1. Technical data provided under this certification will be limited to “build-to-print” and “build/design-to-specification data”. Related technical discussions must not result in the release of “design methodology”, “engineering analysis”, and “manufacturing know-how”. Refer to part 125.4 of the ITAR for definitions.
  2. Technical data and or technical discussions are limited to potential foreign suppliers in NATO countries and Australia.
  3. Technical data and or technical discussions are limited to unclassified information related only to defense articles that are not designated as Significant Military Equipment.
  4. The JSF program office reserves the right to provide a designated escort official, US military or civilian government employee, at activities that require foreign participation.
  5. No defense hardware or software will be shipped under provisions of this exemption.
  6. Companies must comply with applicable ITAR requirements for use of 125.4(b)(1).
  7. Companies named above [i.e. authorized users listed in the memorandum – ed.] must be eligible pursuant to IT AR 120.1.

The memorandum authorizing use of the exemption will expire January 31, 2006, but may well be extended prior to that date.

Using the Unwieldy 125.4(c) Close Ally Exemption

Sunday, July 28th, 2002 by John Black


By: John Black

The Defense Capabilities Initiative (DCI) held so much promise for streamlining the export control process with close allies.  A case in point was the new 125.4(c) exemption, whose purpose was to facilitate close ally cooperation by allowing license free technical collaboration for the purposes of Department of Defense (DoD) procurement.  Many a program manager had eyed this exemption as a way to finally smooth out the bidding process.   DoD probably thought easing these licensing barriers would foster increased competition and thereby improve procurement costs and interoperability.    But once the concept was ITARized, the exemption, like many other DCI efforts, was at best left a vague notion and at worst gutted.   Let’s try to make some sense of the chaos.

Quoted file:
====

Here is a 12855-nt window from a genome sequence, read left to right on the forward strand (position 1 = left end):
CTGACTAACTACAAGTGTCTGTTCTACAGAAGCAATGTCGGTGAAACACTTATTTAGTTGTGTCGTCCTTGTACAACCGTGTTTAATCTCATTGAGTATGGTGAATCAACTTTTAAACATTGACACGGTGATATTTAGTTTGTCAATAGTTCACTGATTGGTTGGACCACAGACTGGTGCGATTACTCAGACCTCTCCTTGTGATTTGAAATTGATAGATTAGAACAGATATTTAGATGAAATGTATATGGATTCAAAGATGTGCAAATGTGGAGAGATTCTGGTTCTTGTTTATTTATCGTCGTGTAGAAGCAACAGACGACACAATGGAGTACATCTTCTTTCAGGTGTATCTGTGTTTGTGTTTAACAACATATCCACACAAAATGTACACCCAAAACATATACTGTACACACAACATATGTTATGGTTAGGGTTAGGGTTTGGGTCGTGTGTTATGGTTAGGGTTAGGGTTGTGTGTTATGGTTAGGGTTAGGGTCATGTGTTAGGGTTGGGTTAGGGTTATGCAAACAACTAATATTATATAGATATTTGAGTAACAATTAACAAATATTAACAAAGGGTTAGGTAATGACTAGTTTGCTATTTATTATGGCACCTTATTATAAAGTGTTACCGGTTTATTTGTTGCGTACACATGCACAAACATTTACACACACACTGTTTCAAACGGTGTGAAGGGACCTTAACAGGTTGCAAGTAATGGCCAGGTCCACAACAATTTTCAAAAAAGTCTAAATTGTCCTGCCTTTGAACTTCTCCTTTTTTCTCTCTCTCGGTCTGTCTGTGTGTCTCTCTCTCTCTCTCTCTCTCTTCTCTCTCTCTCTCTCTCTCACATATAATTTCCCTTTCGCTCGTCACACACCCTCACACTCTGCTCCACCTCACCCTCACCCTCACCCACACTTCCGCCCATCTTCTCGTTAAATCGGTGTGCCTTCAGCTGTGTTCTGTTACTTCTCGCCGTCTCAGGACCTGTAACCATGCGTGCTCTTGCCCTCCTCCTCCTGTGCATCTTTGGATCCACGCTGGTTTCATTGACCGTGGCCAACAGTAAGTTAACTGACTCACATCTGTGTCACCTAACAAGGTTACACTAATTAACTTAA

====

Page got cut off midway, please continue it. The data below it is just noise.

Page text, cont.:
DOD’s USXPORTS Initiative Looks to Enhance and Streamline License Submission and Review

Tuesday, January 30th, 2001 by John Black

The Department of Defense has announced USXPORT, an initiative to enhance and streamline the current US Government process for reviewing license applications required by the Export Administration Regulations (EAR) and the International Traffic in Arms Regulations (ITAR). The purpose of USXPORT is to address the current Commerce Department and State Department licensing systems which are not interoperable and which often require that applicants submit multiple copies of technical and other supporting documentation for license applications.

  • DOD has $30 million in funding to use over the next three years to achieve these 5 objectives:
  • Establish a common electronic interface between industry and government;
  • Improve the quality of reviews that protect military capabilities;
  • Improve and standardize computer systems among US Government players in the license review process;
  • Decrease license processing times; and
  • Ensure that the electronic license submission and review system is secure.

Exporters and reexporters certainly can hope that this DOD initiative will bring increased efficiency and decreased license processing times. It remains to be seen if the other US Government agencies involved in the licensing process agree with the goals and objectives of USXPORT.